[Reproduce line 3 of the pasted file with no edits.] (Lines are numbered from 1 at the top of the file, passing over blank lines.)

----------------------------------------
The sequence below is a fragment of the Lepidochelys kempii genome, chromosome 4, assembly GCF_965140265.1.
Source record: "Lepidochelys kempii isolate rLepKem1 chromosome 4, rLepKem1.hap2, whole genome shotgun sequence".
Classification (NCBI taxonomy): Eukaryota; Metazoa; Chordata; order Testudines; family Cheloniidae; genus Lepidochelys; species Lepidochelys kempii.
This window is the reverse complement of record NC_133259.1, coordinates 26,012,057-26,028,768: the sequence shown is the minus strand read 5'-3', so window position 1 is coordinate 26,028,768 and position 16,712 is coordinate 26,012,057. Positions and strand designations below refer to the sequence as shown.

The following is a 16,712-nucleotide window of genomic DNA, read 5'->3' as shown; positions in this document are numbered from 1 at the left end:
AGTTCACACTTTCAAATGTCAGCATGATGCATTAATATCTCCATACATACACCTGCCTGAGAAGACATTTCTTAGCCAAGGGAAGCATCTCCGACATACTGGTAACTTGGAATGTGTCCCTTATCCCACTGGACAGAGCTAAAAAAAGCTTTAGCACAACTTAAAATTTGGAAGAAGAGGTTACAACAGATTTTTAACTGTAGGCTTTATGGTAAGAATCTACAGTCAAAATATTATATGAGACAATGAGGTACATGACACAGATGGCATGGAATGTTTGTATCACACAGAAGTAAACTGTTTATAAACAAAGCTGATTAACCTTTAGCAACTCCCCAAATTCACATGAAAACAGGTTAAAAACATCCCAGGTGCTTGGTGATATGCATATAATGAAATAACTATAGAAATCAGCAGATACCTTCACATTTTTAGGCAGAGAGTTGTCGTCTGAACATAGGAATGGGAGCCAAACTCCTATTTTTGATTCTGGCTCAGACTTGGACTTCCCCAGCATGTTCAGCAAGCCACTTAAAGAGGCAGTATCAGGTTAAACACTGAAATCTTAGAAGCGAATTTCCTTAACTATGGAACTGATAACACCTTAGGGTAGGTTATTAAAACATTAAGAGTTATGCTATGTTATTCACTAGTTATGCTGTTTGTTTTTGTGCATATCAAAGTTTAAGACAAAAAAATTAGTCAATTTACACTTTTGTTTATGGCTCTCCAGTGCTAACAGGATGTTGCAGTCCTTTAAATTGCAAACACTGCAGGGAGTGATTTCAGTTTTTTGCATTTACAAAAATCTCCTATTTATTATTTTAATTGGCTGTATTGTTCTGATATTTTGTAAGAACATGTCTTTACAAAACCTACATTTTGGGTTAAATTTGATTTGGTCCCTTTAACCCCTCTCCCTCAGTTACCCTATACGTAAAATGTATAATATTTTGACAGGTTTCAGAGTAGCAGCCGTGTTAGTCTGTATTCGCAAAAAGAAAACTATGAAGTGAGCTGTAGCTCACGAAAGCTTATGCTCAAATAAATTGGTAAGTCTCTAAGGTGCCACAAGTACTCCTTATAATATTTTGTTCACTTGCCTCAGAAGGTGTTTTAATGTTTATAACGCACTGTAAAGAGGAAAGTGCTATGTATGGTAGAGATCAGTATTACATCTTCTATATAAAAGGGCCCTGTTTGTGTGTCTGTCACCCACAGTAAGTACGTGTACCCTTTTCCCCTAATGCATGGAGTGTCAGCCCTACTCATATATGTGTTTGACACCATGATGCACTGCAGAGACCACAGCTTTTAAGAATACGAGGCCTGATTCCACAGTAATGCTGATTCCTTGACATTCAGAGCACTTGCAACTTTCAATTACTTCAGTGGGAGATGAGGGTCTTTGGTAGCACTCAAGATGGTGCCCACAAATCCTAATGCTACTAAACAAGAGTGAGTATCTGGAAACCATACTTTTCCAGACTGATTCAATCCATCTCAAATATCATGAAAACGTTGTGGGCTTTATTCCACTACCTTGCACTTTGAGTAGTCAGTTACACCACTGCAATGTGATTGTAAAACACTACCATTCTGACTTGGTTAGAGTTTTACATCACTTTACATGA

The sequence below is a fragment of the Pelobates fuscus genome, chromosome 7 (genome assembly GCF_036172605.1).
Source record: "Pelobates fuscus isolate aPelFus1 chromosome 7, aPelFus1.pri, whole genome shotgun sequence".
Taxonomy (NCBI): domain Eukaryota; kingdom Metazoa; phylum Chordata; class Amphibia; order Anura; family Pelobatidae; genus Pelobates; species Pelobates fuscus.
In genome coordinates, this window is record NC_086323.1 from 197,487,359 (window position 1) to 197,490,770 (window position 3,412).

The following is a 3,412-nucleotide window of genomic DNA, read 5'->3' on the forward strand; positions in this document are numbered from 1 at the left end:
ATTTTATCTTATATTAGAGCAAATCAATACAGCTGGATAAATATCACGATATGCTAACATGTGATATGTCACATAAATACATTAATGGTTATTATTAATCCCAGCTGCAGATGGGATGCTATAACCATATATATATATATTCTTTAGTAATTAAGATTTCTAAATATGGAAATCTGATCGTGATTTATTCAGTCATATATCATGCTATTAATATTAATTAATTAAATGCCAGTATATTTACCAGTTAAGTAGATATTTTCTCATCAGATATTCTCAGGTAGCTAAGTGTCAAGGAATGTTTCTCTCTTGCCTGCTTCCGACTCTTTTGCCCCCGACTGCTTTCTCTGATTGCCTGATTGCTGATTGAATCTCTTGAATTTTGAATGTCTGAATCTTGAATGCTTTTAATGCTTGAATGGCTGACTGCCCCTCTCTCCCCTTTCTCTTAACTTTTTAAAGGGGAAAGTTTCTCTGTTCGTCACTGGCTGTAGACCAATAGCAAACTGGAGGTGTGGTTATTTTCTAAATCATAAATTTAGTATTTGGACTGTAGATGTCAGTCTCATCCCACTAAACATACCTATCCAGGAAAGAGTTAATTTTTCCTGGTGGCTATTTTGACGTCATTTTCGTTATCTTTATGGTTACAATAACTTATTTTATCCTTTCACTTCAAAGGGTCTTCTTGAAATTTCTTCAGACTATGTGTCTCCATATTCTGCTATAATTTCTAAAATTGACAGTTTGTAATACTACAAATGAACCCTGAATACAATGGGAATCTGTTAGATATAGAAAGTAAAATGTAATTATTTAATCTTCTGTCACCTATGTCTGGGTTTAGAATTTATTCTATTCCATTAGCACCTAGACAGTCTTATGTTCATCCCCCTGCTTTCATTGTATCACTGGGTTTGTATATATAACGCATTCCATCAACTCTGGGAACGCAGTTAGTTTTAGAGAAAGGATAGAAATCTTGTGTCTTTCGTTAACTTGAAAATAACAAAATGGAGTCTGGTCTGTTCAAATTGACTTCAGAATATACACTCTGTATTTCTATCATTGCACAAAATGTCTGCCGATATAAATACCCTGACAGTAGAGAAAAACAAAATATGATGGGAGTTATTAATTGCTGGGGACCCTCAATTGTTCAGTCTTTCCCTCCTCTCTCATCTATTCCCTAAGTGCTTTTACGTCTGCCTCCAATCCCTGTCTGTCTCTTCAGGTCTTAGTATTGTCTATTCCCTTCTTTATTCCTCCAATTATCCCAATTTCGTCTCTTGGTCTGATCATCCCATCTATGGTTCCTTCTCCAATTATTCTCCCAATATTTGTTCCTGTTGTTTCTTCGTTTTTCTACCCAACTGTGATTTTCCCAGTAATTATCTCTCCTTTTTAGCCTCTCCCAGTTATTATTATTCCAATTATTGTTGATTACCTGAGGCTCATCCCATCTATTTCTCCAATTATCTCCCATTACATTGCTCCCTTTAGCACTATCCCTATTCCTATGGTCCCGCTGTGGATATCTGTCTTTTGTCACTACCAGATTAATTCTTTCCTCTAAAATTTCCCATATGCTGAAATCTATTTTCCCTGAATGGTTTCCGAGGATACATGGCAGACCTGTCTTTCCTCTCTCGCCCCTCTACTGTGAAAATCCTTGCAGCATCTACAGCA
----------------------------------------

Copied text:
Classification (NCBI taxonomy): Eukaryota; Metazoa; Chordata; order Testudines; family Cheloniidae; genus Lepidochelys; species Lepidochelys kempii.